A Russian court says it will begin considering this week a request by state media regulator Roskomnadzor to block the messaging app Telegram.
Moscow's Taganka district court said it scheduled the hearing for April 13, rejecting a request by Telegram to postpone it.
Roskomnadzor has asked the court to block Telegram following the company's refusal to give the Federal Security Service (FSB) access to users' messaging data.
On March 20, the regulator ordered Telegram to provide the FSB with encryption keys needed to read users' messaging data within 15 days, after the Supreme Court rejected Telegram's challenge to the demand.
Telegram has been defiant throughout the showdown. Shortly after Roskomnadzor announced it had filed suit with the Moscow district court on April 6, Telegram lawyer Ramil Akhmetgaliyev said that the company did not plan to follow the order, dismissing the FSB's demand as "unconstitutional" and "not based on law."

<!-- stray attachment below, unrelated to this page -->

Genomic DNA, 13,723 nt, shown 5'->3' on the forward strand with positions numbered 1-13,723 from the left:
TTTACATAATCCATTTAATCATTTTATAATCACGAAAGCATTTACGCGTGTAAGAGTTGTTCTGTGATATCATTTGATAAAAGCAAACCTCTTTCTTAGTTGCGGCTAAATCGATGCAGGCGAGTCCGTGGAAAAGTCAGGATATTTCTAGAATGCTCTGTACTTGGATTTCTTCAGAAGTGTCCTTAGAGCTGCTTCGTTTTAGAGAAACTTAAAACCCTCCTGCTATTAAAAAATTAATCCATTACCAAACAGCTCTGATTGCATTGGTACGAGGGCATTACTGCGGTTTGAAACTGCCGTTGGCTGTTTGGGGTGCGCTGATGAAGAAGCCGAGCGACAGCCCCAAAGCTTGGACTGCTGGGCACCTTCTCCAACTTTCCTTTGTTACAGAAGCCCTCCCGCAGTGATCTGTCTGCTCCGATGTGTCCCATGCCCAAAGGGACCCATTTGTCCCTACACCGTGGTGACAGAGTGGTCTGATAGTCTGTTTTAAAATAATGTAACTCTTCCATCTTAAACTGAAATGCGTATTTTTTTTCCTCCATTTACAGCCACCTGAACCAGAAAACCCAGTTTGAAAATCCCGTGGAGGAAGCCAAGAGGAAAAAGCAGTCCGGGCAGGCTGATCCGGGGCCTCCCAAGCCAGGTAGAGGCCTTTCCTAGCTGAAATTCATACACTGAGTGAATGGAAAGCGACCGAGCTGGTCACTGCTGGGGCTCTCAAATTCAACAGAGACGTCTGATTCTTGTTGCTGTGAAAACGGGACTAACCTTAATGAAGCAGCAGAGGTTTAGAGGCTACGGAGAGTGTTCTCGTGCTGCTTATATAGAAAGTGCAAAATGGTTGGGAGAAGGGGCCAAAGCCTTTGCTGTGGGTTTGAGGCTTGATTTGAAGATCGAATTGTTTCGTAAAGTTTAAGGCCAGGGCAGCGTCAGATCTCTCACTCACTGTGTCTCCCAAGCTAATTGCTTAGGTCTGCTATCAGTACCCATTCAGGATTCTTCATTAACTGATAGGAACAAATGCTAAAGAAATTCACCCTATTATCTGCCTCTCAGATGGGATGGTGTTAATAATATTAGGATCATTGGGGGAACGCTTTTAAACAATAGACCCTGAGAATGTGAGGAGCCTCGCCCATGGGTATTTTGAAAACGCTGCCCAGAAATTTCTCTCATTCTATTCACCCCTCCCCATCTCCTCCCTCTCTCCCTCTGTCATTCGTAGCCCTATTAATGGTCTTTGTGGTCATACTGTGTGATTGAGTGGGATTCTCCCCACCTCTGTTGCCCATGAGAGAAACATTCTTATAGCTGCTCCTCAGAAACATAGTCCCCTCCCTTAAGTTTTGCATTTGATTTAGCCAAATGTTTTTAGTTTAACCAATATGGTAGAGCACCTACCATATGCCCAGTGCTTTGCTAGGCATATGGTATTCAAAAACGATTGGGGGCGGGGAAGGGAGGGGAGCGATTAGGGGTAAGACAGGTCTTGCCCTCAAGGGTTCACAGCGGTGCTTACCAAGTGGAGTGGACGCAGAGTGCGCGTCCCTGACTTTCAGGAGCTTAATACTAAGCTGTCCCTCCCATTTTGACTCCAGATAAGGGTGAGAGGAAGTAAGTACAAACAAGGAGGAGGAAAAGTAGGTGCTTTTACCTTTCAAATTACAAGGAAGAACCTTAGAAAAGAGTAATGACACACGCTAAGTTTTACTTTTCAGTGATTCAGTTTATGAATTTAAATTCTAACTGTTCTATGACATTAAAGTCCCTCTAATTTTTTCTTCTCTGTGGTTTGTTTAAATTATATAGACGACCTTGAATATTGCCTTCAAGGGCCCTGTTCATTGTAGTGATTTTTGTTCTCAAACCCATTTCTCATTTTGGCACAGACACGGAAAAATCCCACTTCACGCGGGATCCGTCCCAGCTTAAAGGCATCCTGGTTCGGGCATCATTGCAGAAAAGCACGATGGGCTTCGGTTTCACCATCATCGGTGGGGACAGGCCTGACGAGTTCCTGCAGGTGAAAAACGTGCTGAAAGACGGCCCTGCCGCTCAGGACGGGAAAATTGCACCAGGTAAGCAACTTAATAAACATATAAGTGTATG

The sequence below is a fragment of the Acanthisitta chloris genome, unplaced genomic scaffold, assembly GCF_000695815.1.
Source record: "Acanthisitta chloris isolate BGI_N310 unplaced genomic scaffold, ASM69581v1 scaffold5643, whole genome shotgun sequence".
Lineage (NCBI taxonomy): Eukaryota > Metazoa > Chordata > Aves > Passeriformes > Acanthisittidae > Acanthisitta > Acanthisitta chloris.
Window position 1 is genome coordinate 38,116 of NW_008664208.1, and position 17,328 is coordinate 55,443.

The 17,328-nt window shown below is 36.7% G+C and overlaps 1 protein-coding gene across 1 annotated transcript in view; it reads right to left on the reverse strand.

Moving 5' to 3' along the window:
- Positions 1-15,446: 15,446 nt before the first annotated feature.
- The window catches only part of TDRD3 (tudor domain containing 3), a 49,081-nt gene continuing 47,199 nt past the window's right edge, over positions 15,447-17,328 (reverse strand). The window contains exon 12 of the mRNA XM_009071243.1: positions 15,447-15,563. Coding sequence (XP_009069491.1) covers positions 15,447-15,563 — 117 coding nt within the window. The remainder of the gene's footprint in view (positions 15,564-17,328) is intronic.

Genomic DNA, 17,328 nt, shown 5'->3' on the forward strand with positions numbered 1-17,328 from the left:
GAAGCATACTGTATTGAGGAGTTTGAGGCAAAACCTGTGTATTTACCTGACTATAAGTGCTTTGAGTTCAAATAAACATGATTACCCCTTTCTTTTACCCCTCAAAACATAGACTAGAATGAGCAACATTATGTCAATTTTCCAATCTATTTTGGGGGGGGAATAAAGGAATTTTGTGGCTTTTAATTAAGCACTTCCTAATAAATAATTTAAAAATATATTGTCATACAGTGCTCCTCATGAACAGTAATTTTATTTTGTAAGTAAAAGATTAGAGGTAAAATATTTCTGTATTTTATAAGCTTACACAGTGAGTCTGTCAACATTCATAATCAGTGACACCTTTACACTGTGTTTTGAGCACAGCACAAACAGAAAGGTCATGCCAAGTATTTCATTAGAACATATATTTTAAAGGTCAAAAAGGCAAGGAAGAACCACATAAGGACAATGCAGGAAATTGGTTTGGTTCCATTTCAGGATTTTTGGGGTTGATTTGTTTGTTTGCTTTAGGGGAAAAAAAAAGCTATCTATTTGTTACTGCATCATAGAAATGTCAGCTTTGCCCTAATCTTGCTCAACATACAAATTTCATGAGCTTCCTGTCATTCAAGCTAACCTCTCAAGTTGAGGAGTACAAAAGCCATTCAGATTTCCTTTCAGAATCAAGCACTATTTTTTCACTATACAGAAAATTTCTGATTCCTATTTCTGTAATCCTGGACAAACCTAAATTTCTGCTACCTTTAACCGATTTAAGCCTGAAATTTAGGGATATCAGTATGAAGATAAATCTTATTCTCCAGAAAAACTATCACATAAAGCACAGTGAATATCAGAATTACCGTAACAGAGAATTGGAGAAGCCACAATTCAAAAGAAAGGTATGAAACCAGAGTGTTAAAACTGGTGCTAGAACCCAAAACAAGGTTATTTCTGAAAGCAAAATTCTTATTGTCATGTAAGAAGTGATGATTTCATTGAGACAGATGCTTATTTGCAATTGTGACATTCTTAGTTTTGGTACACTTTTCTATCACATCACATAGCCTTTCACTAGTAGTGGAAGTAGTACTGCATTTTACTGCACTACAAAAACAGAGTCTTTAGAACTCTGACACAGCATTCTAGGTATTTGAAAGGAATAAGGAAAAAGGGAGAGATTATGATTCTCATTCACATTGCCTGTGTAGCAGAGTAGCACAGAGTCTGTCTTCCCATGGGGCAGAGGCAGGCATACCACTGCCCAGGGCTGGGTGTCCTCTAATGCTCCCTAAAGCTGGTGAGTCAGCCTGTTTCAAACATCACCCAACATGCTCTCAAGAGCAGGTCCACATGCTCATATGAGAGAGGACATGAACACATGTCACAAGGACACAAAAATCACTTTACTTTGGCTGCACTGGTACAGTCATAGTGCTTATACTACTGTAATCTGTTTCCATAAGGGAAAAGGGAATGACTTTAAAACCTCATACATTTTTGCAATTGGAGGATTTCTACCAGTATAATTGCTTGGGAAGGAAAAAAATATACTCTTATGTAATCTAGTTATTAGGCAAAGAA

Ahead of the hearing, Amnesty International called the attempt to block Telegram the "latest in a series of attacks on online freedom of expression" by Russian authorities.
"In recent years the Russian authorities have steadily targeted the country's few remaining spaces for freedom of expression," the London-based rights watchdog's deputy director for Eastern Europe and Central Asia, Denis Krivosheyev, said in a statement.
"They have blocked news sites that criticize them, imposed draconian data-storage rules, and declared media outlets registered outside Russia as 'foreign agents'," he added.
Krivosheyev said Telegram, one of the most popular messaging apps in Russia, was being targeted "simply for having the courage and integrity to respect the privacy of its users."
Kremlin critics have used social media to spread the word about antigovernment demonstrations and to publicize corruption allegations against Putin, a former FSB chief and Soviet KGB officer, and his allies.